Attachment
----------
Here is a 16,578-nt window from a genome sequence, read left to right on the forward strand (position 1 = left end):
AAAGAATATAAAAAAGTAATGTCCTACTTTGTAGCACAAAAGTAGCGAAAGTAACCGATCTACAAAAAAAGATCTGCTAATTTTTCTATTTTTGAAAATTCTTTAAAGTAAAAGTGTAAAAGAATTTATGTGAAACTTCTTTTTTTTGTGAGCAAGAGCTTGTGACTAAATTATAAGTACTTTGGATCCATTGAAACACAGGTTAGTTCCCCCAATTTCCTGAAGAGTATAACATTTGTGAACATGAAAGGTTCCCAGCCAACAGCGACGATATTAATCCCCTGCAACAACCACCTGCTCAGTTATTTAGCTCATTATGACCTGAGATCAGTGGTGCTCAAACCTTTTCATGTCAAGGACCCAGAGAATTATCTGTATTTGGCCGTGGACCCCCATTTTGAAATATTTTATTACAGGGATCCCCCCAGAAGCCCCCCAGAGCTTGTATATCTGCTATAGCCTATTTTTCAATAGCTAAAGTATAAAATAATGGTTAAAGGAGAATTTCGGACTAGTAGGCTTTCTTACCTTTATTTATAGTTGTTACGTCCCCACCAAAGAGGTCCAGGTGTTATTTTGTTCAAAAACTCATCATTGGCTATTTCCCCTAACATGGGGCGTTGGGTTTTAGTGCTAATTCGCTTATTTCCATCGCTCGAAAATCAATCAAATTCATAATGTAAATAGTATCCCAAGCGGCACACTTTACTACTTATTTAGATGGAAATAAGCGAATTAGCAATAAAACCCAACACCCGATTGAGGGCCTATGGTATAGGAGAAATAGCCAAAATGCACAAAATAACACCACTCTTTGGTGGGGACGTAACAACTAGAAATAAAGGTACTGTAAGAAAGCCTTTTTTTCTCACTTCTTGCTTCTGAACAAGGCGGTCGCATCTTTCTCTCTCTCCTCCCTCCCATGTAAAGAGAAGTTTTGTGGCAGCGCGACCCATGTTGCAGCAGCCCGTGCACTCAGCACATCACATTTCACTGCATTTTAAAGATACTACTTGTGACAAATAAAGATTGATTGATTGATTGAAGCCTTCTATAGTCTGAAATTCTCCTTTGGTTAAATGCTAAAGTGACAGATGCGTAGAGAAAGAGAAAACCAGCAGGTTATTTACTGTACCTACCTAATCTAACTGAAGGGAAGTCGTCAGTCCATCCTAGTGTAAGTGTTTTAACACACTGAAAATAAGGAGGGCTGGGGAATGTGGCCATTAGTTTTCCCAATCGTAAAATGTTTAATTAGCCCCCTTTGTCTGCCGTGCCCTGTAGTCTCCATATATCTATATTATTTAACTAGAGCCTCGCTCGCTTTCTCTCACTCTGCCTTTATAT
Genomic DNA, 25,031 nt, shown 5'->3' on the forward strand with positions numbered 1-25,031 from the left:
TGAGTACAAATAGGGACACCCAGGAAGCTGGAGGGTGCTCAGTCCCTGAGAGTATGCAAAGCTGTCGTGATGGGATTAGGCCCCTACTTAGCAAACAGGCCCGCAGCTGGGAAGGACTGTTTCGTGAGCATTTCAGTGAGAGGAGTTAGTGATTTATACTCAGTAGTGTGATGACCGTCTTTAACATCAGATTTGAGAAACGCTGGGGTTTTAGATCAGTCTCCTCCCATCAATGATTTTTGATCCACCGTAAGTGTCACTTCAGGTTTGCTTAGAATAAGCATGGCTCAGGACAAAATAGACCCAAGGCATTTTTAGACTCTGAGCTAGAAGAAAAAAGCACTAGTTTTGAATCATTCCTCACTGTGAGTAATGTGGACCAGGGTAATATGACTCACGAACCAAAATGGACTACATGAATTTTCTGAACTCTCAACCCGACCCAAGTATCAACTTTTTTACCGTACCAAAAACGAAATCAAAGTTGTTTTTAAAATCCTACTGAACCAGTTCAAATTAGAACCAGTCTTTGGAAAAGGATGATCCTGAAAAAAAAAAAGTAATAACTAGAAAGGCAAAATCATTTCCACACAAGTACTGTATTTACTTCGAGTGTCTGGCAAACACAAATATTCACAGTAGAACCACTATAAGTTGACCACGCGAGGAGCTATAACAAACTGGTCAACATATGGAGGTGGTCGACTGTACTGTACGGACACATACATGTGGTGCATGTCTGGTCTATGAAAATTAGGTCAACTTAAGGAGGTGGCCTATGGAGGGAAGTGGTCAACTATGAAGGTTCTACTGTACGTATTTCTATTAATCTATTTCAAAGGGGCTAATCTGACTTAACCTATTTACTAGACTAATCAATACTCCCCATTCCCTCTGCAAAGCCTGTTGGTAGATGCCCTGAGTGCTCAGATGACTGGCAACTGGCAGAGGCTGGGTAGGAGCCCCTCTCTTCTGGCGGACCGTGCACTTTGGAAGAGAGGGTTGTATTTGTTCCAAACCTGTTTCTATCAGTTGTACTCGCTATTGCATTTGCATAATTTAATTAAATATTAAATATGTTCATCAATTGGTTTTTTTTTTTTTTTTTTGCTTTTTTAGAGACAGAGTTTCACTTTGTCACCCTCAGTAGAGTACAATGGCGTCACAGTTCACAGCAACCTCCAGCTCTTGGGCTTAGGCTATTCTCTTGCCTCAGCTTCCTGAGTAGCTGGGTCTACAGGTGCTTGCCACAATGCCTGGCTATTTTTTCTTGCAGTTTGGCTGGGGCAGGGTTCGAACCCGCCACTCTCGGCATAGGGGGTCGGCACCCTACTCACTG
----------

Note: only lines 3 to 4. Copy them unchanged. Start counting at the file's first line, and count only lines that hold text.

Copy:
Genomic DNA, 25,031 nt, shown 5'->3' on the forward strand with positions numbered 1-25,031 from the left:
TGAGTACAAATAGGGACACCCAGGAAGCTGGAGGGTGCTCAGTCCCTGAGAGTATGCAAAGCTGTCGTGATGGGATTAGGCCCCTACTTAGCAAACAGGCCCGCAGCTGGGAAGGACTGTTTCGTGAGCATTTCAGTGAGAGGAGTTAGTGATTTATACTCAGTAGTGTGATGACCGTCTTTAACATCAGATTTGAGAAACGCTGGGGTTTTAGATCAGTCTCCTCCCATCAATGATTTTTGATCCACCGTAAGTGTCACTTCAGGTTTGCTTAGAATAAGCATGGCTCAGGACAAAATAGACCCAAGGCATTTTTAGACTCTGAGCTAGAAGAAAAAAGCACTAGTTTTGAATCATTCCTCACTGTGAGTAATGTGGACCAGGGTAATATGACTCACGAACCAAAATGGACTACATGAATTTTCTGAACTCTCAACCCGACCCAAGTATCAACTTTTTTACCGTACCAAAAACGAAATCAAAGTTGTTTTTAAAATCCTACTGAACCAGTTCAAATTAGAACCAGTCTTTGGAAAAGGATGATCCTGAAAAAAAAAAAGTAATAACTAGAAAGGCAAAATCATTTCCACACAAGTACTGTATTTACTTCGAGTGTCTGGCAAACACAAATATTCACAGTAGAACCACTATAAGTTGACCACGCGAGGAGCTATAACAAACTGGTCAACATATGGAGGTGGTCGACTGTACTGTACGGACACATACATGTGGTGCATGTCTGGTCTATGAAAATTAGGTCAACTTAAGGAGGTGGCCTATGGAGGGAAGTGGTCAACTATGAAGGTTCTACTGTACGTATTTCTATTAATCTATTTCAAAGGGGCTAATCTGACTTAACCTATTTACTAGACTAATCAATACTCCCCATTCCCTCTGCAAAGCCTGTTGGTAGATGCCCTGAGTGCTCAGATGACTGGCAACTGGCAGAGGCTGGGTAGGAGCCCCTCTCTTCTGGCGGACCGTGCACTTTGGAAGAGAGGGTTGTATTTGTTCCAAACCTGTTTCTATCAGTTGTACTCGCTATTGCATTTGCATAATTTAATTAAATATTAAATATGTTCATCAATTGGTTTTTTTTTTTTTTTTTTGCTTTTTTAGAGACAGAGTTTCACTTTGTCACCCTCAGTAGAGTACAATGGCGTCACAGTTCACAGCAACCTCCAGCTCTTGGGCTTAGGCTATTCTCTTGCCTCAGCTTCCTGAGTAGCTGGGTCTACAGGTGCTTGCCACAATGCCTGGCTATTTTTTCTTGCAGTTTGGCTGGGGCAGGGTTCGAACCCGCCACTCTCGGCATAGGGGGTCGGCACCCTACTCACTG